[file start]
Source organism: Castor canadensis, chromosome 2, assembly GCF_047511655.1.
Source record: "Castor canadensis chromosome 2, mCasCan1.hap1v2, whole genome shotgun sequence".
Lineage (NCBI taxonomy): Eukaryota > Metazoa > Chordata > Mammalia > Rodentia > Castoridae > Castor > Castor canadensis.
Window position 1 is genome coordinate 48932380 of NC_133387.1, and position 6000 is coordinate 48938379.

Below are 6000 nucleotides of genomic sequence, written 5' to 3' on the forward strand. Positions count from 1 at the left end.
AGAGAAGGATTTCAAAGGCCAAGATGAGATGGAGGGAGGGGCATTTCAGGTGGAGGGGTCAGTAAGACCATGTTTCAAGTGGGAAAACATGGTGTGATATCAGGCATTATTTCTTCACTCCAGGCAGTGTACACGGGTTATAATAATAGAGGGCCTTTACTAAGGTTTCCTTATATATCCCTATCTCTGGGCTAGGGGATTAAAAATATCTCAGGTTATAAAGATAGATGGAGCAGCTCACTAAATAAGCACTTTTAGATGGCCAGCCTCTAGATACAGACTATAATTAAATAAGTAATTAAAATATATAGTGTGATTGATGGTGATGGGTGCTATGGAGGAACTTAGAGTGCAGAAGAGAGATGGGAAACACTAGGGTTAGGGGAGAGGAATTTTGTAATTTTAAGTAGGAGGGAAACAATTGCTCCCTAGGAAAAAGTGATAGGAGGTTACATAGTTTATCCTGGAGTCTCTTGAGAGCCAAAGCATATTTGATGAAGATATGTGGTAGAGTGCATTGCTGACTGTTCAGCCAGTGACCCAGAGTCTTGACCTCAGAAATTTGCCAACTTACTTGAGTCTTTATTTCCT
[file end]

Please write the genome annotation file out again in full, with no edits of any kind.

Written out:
Source organism: Castor canadensis, chromosome 2, assembly GCF_047511655.1.
Source record: "Castor canadensis chromosome 2, mCasCan1.hap1v2, whole genome shotgun sequence".
Lineage (NCBI taxonomy): Eukaryota > Metazoa > Chordata > Mammalia > Rodentia > Castoridae > Castor > Castor canadensis.
Window position 1 is genome coordinate 48932380 of NC_133387.1, and position 6000 is coordinate 48938379.

Below are 6000 nucleotides of genomic sequence, written 5' to 3' on the forward strand. Positions count from 1 at the left end.
AGAGAAGGATTTCAAAGGCCAAGATGAGATGGAGGGAGGGGCATTTCAGGTGGAGGGGTCAGTAAGACCATGTTTCAAGTGGGAAAACATGGTGTGATATCAGGCATTATTTCTTCACTCCAGGCAGTGTACACGGGTTATAATAATAGAGGGCCTTTACTAAGGTTTCCTTATATATCCCTATCTCTGGGCTAGGGGATTAAAAATATCTCAGGTTATAAAGATAGATGGAGCAGCTCACTAAATAAGCACTTTTAGATGGCCAGCCTCTAGATACAGACTATAATTAAATAAGTAATTAAAATATATAGTGTGATTGATGGTGATGGGTGCTATGGAGGAACTTAGAGTGCAGAAGAGAGATGGGAAACACTAGGGTTAGGGGAGAGGAATTTTGTAATTTTAAGTAGGAGGGAAACAATTGCTCCCTAGGAAAAAGTGATAGGAGGTTACATAGTTTATCCTGGAGTCTCTTGAGAGCCAAAGCATATTTGATGAAGATATGTGGTAGAGTGCATTGCTGACTGTTCAGCCAGTGACCCAGAGTCTTGACCTCAGAAATTTGCCAACTTACTTGAGTCTTTATTTCCT